3J6A3349Moderator-led panel discussions with audience Q&A at the end of each will be featured. Sessions are designed to focus on the specifics of building and running successful NPE, as well as on the opportunities available to investors.

Beyond Monetization

This year’s sessions will consider licensing best practices, building and managing a patent portfolio, licensing dos and don’ts, litigating in Europe once the Unified Patent Court has been launched, licensing opportunities in new sectors and moving IP commercialization beyond monetization.

Last year’s attendees included:

• NPE executives
• In-house counsel and legal directors
• Private practice lawyers
• Licensing executives
• Patent brokers
• IP policy professionals
• Investment professionals

IP CloseUp readers who use the promo code IPCLOSEUP before February 19 are eligible for a $150 discount off of the full $895 registration.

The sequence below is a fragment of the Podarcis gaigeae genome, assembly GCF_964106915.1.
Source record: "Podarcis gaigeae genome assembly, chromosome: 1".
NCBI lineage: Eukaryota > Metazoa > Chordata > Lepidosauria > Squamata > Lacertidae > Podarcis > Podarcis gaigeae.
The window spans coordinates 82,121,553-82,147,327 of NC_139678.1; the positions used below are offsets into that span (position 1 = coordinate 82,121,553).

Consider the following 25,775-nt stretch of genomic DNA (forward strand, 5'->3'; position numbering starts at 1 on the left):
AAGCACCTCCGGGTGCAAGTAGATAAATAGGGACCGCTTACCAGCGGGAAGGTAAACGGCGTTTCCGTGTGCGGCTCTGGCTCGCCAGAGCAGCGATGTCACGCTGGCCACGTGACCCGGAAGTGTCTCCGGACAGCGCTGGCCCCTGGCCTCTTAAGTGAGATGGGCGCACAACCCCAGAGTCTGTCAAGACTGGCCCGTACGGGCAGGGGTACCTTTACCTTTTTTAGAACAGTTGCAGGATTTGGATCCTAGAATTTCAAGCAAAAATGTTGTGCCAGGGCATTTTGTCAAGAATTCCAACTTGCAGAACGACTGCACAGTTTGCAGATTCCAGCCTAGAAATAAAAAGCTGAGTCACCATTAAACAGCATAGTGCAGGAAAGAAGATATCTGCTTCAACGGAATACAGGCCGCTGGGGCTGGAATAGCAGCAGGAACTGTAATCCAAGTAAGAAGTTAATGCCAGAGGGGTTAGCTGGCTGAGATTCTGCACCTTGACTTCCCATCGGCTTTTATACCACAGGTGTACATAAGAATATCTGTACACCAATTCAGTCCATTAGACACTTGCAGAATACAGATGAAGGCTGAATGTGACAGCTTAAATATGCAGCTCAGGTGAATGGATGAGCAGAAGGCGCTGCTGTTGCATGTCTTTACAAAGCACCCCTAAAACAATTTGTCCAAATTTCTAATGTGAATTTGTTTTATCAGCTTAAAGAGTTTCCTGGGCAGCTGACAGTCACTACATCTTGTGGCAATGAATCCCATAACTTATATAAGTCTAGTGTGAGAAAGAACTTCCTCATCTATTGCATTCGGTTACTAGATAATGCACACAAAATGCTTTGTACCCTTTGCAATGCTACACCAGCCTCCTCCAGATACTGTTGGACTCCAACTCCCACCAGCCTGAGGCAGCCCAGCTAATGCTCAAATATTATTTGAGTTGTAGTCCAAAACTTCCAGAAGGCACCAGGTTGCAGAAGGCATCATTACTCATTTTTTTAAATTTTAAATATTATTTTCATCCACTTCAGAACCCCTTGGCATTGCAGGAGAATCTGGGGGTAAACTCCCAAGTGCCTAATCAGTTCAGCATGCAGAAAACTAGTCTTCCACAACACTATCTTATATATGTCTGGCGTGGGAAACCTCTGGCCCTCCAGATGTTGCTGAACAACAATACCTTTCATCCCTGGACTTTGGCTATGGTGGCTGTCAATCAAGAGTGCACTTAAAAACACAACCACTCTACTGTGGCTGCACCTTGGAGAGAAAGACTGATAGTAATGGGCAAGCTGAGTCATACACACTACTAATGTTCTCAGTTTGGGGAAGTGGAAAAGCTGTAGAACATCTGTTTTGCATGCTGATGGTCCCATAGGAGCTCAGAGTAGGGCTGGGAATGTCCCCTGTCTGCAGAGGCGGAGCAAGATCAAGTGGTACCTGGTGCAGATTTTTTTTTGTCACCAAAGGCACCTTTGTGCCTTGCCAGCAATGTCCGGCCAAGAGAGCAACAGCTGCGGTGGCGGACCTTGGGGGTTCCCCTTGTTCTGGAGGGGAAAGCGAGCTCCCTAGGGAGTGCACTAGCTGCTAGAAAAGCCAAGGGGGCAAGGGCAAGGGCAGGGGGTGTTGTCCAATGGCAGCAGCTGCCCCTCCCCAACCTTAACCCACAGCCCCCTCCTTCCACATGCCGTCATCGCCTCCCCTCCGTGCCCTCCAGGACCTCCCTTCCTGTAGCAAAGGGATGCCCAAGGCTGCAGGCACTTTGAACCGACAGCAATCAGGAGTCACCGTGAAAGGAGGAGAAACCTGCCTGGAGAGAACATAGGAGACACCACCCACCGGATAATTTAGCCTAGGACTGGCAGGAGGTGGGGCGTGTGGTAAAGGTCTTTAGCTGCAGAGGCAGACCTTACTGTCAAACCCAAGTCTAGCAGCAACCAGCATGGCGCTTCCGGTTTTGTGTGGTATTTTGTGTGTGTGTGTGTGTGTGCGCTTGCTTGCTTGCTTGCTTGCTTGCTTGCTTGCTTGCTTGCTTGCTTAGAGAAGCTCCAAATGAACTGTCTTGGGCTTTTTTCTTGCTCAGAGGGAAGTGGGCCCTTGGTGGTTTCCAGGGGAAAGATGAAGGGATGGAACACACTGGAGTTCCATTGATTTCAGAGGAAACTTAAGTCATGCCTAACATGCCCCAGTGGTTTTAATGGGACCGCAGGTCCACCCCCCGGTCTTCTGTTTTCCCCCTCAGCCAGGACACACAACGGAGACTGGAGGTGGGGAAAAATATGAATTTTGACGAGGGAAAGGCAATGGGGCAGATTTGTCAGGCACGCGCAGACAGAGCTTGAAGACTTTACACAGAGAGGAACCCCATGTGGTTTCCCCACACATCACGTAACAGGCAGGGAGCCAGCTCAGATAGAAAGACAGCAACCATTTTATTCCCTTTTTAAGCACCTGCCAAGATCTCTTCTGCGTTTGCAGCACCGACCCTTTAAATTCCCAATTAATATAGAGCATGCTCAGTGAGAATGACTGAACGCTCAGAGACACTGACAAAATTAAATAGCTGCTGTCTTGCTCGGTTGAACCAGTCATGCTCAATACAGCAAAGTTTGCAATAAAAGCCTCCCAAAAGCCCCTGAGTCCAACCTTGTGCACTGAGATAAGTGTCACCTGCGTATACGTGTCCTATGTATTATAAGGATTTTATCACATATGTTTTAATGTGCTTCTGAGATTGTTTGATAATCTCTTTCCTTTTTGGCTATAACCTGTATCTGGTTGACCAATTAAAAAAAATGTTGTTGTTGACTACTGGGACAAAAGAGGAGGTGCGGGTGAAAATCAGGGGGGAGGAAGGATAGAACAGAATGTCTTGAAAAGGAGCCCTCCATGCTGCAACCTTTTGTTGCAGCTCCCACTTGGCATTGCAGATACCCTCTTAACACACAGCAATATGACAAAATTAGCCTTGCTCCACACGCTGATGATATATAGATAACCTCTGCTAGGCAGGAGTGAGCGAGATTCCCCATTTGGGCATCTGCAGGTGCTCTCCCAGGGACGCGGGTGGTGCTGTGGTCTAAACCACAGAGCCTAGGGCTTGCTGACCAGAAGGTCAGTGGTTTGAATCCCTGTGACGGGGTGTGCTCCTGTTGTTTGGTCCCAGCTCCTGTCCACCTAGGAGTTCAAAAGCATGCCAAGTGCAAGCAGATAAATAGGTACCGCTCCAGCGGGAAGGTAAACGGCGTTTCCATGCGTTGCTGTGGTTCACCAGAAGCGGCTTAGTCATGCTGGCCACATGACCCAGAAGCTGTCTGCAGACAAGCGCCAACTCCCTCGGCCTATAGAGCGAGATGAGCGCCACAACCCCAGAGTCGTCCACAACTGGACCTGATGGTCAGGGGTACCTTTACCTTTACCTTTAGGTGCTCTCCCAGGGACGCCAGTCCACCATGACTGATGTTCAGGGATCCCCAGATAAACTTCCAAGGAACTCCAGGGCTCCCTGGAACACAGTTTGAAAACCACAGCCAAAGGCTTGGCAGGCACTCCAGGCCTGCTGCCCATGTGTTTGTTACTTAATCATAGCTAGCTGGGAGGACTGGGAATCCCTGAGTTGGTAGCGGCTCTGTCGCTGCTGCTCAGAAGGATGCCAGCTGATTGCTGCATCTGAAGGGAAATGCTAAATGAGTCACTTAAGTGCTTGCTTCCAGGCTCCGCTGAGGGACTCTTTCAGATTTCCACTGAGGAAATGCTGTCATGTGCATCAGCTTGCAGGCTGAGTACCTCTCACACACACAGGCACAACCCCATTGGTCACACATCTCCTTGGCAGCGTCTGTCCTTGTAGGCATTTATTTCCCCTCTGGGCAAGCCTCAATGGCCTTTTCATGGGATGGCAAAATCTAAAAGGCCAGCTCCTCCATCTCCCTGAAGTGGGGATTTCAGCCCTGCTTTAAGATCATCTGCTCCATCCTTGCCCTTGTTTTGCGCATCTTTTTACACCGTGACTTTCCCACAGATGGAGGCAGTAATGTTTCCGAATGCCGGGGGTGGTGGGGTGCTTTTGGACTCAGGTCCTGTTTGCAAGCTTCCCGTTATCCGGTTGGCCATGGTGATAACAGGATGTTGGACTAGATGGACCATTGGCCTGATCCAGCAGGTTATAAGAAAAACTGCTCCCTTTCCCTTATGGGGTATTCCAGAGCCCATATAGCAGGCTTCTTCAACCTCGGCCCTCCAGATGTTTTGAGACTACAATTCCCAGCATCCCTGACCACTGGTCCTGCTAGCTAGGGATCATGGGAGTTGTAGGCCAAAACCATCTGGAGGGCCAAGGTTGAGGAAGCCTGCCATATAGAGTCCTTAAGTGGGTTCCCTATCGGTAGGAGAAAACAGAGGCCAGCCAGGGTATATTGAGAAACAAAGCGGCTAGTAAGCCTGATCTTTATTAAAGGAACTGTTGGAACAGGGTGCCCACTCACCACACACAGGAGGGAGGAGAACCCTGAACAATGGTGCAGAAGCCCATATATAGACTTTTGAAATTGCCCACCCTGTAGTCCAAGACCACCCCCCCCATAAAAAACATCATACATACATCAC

For more information about NPE 2016 or to register, go here.

For he full program, go here.

 

websiteimage

Image source: convene.com; iam.com

 

Quinn: Patent PERPs are the real bullies of the licensing world

A disturbing article by IP Watchdog’s Gene Quinn asks “Who are the real bullies of the patent world?” It’s not patent trolls. They are far less of a problem than Patent PERPs – Practicing Entities that Refuse to Pay.

The founder and editor of IP Watchdog, one of the leading IP blogs, pointed a finger at reluctant patent licensees today in “A Patent Owner Defending Property Rights is NOT a Bully,” an article that attempts to reveal who are the real villains of patent licensing.